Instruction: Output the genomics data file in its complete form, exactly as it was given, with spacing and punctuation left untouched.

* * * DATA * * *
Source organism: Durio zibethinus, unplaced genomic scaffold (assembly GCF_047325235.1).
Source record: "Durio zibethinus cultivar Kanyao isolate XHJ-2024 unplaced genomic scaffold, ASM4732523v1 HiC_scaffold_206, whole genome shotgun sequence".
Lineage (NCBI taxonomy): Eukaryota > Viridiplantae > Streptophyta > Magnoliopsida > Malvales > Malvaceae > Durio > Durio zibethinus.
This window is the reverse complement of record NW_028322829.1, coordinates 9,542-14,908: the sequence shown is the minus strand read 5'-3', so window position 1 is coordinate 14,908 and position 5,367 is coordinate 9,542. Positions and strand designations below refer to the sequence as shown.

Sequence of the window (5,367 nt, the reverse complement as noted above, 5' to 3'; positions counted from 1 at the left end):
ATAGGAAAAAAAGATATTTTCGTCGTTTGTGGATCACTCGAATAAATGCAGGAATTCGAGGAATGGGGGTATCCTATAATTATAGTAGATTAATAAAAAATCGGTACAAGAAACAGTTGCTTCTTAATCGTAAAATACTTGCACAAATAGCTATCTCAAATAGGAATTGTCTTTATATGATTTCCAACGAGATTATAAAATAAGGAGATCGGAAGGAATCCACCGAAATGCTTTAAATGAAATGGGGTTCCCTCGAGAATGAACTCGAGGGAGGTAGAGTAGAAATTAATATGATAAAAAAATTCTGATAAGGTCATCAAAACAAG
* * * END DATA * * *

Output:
Source organism: Durio zibethinus, unplaced genomic scaffold (assembly GCF_047325235.1).
Source record: "Durio zibethinus cultivar Kanyao isolate XHJ-2024 unplaced genomic scaffold, ASM4732523v1 HiC_scaffold_206, whole genome shotgun sequence".
Lineage (NCBI taxonomy): Eukaryota > Viridiplantae > Streptophyta > Magnoliopsida > Malvales > Malvaceae > Durio > Durio zibethinus.
This window is the reverse complement of record NW_028322829.1, coordinates 9,542-14,908: the sequence shown is the minus strand read 5'-3', so window position 1 is coordinate 14,908 and position 5,367 is coordinate 9,542. Positions and strand designations below refer to the sequence as shown.

Sequence of the window (5,367 nt, the reverse complement as noted above, 5' to 3'; positions counted from 1 at the left end):
ATAGGAAAAAAAGATATTTTCGTCGTTTGTGGATCACTCGAATAAATGCAGGAATTCGAGGAATGGGGGTATCCTATAATTATAGTAGATTAATAAAAAATCGGTACAAGAAACAGTTGCTTCTTAATCGTAAAATACTTGCACAAATAGCTATCTCAAATAGGAATTGTCTTTATATGATTTCCAACGAGATTATAAAATAAGGAGATCGGAAGGAATCCACCGAAATGCTTTAAATGAAATGGGGTTCCCTCGAGAATGAACTCGAGGGAGGTAGAGTAGAAATTAATATGATAAAAAAATTCTGATAAGGTCATCAAAACAAG